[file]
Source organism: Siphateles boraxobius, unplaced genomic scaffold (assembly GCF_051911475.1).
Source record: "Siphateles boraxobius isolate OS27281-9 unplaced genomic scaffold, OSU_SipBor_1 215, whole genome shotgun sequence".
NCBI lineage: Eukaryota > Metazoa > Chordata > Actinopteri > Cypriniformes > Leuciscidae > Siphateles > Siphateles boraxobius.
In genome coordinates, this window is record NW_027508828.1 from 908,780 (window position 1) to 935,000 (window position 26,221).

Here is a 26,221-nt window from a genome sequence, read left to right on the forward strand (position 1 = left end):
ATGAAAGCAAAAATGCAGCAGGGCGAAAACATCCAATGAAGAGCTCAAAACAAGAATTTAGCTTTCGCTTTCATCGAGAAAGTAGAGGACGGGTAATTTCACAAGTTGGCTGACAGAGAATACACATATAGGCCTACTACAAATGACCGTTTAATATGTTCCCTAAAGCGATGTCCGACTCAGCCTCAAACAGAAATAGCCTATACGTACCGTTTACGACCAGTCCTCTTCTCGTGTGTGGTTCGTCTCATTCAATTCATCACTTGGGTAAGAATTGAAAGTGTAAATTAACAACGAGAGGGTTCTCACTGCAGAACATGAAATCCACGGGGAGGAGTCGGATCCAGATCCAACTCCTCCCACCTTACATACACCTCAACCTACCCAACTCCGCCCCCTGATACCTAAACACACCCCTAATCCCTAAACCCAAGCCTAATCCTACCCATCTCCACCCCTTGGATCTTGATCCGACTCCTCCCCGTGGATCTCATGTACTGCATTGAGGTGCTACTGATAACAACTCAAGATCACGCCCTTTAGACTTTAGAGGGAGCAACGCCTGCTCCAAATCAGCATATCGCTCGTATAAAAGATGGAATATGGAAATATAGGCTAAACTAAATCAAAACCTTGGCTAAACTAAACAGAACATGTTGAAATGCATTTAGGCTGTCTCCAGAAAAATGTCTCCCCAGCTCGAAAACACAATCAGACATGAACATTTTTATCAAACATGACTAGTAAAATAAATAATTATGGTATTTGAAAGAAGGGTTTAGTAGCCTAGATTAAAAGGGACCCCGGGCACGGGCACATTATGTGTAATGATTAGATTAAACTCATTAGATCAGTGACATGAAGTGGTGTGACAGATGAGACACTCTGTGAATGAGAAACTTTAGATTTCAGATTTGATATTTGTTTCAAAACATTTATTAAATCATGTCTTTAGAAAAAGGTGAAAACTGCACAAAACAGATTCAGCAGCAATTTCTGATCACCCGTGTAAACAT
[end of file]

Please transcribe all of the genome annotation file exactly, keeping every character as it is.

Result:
Source organism: Siphateles boraxobius, unplaced genomic scaffold (assembly GCF_051911475.1).
Source record: "Siphateles boraxobius isolate OS27281-9 unplaced genomic scaffold, OSU_SipBor_1 215, whole genome shotgun sequence".
NCBI lineage: Eukaryota > Metazoa > Chordata > Actinopteri > Cypriniformes > Leuciscidae > Siphateles > Siphateles boraxobius.
In genome coordinates, this window is record NW_027508828.1 from 908,780 (window position 1) to 935,000 (window position 26,221).

Here is a 26,221-nt window from a genome sequence, read left to right on the forward strand (position 1 = left end):
ATGAAAGCAAAAATGCAGCAGGGCGAAAACATCCAATGAAGAGCTCAAAACAAGAATTTAGCTTTCGCTTTCATCGAGAAAGTAGAGGACGGGTAATTTCACAAGTTGGCTGACAGAGAATACACATATAGGCCTACTACAAATGACCGTTTAATATGTTCCCTAAAGCGATGTCCGACTCAGCCTCAAACAGAAATAGCCTATACGTACCGTTTACGACCAGTCCTCTTCTCGTGTGTGGTTCGTCTCATTCAATTCATCACTTGGGTAAGAATTGAAAGTGTAAATTAACAACGAGAGGGTTCTCACTGCAGAACATGAAATCCACGGGGAGGAGTCGGATCCAGATCCAACTCCTCCCACCTTACATACACCTCAACCTACCCAACTCCGCCCCCTGATACCTAAACACACCCCTAATCCCTAAACCCAAGCCTAATCCTACCCATCTCCACCCCTTGGATCTTGATCCGACTCCTCCCCGTGGATCTCATGTACTGCATTGAGGTGCTACTGATAACAACTCAAGATCACGCCCTTTAGACTTTAGAGGGAGCAACGCCTGCTCCAAATCAGCATATCGCTCGTATAAAAGATGGAATATGGAAATATAGGCTAAACTAAATCAAAACCTTGGCTAAACTAAACAGAACATGTTGAAATGCATTTAGGCTGTCTCCAGAAAAATGTCTCCCCAGCTCGAAAACACAATCAGACATGAACATTTTTATCAAACATGACTAGTAAAATAAATAATTATGGTATTTGAAAGAAGGGTTTAGTAGCCTAGATTAAAAGGGACCCCGGGCACGGGCACATTATGTGTAATGATTAGATTAAACTCATTAGATCAGTGACATGAAGTGGTGTGACAGATGAGACACTCTGTGAATGAGAAACTTTAGATTTCAGATTTGATATTTGTTTCAAAACATTTATTAAATCATGTCTTTAGAAAAAGGTGAAAACTGCACAAAACAGATTCAGCAGCAATTTCTGATCACCCGTGTAAACAT